A bill that would fund transportation projects through sales taxes is a moving target, lawmakers say.
House Bill 1218 would give residents of 12 districts in the state the opportunity to vote for a 1 percent sales tax to fund regional transportation projects, which would be determined at the time of a referendum.
The bill, introduced by state Rep. Jim Cole of Forsyth, uses the same 12 districts as the state’s regional planning commissions, meaning road projects for Hall County would have to be approved by residents in Forsyth, Dawson, White, and nine other counties.
The House Transportation Committee held hearings on the bill Tuesday and Wednesday, and the bill is likely to see a number of changes before it reaches the House floor.
State Rep. Carl Rogers, R-Gainesville, who serves as the chairman of the House panel’s special subcommittee on transportation funding, said the bill already has been through four or five drafts and more amendments are on the way.
The bill passed out of Rogers’ subcommittee Monday. Under the plan, regions that vote to approve the tax increase would have money to spend on local road and infrastructure projects. Others could reject the increase and would not see any additional funding.
But Gov. Sonny Perdue says the part of the bill allowing individual regions to opt out make it a “nonstarter.”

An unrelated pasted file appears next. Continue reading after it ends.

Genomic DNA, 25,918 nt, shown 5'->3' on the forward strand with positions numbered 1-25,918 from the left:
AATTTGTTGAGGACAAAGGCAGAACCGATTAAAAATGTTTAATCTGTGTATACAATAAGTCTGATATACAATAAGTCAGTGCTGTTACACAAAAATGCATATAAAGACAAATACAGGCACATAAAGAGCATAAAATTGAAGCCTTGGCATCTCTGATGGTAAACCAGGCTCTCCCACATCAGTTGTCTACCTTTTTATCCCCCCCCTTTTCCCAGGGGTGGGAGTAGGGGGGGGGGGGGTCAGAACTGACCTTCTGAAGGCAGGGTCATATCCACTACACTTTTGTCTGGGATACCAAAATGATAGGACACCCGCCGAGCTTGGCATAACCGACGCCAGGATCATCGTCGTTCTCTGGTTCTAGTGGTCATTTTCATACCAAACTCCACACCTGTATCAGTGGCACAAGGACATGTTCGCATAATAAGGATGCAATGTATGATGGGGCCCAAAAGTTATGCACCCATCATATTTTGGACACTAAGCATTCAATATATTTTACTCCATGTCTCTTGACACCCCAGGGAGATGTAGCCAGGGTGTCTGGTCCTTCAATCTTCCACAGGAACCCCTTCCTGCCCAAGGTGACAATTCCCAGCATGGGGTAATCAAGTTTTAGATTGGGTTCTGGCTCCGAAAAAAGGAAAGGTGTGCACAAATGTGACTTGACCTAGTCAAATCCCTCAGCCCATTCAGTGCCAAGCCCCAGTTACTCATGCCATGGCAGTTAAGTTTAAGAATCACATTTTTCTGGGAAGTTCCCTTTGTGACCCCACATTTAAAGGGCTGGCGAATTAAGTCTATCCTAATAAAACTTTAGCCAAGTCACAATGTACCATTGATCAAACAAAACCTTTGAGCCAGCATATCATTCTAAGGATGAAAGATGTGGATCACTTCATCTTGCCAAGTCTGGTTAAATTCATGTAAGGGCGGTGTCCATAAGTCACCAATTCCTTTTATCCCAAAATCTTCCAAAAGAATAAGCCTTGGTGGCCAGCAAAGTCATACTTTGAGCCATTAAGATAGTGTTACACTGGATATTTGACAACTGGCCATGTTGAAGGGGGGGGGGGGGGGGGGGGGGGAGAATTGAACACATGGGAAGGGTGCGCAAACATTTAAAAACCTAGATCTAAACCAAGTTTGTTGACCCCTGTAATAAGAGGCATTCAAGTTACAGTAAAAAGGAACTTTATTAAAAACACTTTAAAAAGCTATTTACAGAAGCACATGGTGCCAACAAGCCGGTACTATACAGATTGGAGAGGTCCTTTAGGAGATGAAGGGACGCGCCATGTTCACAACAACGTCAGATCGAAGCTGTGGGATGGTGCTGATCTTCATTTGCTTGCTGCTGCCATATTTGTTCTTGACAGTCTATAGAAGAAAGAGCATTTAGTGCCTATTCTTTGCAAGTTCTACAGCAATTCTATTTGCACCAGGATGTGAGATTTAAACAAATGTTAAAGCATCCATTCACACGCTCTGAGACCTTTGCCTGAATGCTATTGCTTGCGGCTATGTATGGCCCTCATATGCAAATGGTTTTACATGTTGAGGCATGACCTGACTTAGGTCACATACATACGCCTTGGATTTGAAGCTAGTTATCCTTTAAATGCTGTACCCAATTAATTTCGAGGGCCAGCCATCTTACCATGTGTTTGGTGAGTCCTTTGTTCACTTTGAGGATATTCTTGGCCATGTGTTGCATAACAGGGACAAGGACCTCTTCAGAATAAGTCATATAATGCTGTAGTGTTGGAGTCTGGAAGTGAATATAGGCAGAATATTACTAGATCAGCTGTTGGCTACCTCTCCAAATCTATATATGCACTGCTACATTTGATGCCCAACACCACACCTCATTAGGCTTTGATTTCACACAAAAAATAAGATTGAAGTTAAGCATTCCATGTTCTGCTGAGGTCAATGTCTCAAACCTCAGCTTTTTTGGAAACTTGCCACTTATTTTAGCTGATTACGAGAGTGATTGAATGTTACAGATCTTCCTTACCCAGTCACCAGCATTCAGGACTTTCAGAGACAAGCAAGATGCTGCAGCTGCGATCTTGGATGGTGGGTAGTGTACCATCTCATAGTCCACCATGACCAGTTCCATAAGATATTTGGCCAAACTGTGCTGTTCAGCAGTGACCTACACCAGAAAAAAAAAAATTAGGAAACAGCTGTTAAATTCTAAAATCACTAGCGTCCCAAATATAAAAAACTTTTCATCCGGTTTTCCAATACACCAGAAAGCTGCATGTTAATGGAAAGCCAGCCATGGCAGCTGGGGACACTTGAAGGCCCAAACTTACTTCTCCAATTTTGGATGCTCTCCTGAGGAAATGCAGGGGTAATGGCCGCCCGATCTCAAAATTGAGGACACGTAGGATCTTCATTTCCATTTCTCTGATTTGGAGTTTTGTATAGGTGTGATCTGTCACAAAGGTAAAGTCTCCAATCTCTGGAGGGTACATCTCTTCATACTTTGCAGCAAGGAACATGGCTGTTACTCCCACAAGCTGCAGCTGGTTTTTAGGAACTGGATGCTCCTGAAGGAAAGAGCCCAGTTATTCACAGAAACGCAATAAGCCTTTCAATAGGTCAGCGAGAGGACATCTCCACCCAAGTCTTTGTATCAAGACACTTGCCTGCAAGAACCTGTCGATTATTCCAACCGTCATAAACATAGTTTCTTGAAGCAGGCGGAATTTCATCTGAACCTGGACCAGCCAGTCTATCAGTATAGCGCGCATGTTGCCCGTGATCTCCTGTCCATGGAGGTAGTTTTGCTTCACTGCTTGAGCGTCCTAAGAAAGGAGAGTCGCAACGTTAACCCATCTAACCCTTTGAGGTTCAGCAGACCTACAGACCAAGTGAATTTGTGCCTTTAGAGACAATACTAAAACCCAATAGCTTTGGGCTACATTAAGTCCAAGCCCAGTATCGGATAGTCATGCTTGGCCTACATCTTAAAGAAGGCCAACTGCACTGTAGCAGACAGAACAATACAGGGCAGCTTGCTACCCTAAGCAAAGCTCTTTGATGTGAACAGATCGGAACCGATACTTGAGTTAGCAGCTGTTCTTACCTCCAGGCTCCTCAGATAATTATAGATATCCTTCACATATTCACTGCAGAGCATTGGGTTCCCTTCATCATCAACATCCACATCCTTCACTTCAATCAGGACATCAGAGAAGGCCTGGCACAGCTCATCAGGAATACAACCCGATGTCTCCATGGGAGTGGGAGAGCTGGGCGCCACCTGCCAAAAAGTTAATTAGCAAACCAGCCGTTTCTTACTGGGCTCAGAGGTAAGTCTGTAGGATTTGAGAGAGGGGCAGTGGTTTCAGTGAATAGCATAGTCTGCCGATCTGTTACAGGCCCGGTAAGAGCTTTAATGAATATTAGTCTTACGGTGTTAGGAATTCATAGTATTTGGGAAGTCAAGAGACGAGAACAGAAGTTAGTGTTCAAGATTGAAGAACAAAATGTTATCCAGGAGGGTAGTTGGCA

Perdue says the whole state needs to be offered the opportunity to join in.
He suggested he might veto the measure if the opt-out measure isn’t removed, saying lawmakers who tacked it on will “bear the consequences.”
“There’s still a lot of debate going on,” Rogers said. “... We’ve still got a ways to go. Where we stop, nobody knows right now.”
The bill likely will be discussed in full committee next week, too, Rogers said.
Rep. James Mills, R-Chestnut Mountain, said he had not yet seen the bill, but said he knew it will be a sensitive issue if it makes it to the House floor.
While he said there were other options looming for transportation funding, Mills said the regional sales tax seems to have the most support right now.
“Transportation bills are a lot like reapportionment bills — if you change one part of a transportation bill ... then you’ve changed it for the whole state,” Mills said. “So trying to work out a transportation bill that is viewed as equitable by those from the metro areas and from those representatives and senators from the rural areas is a very tough task.”
The Associated Press contributed to this report.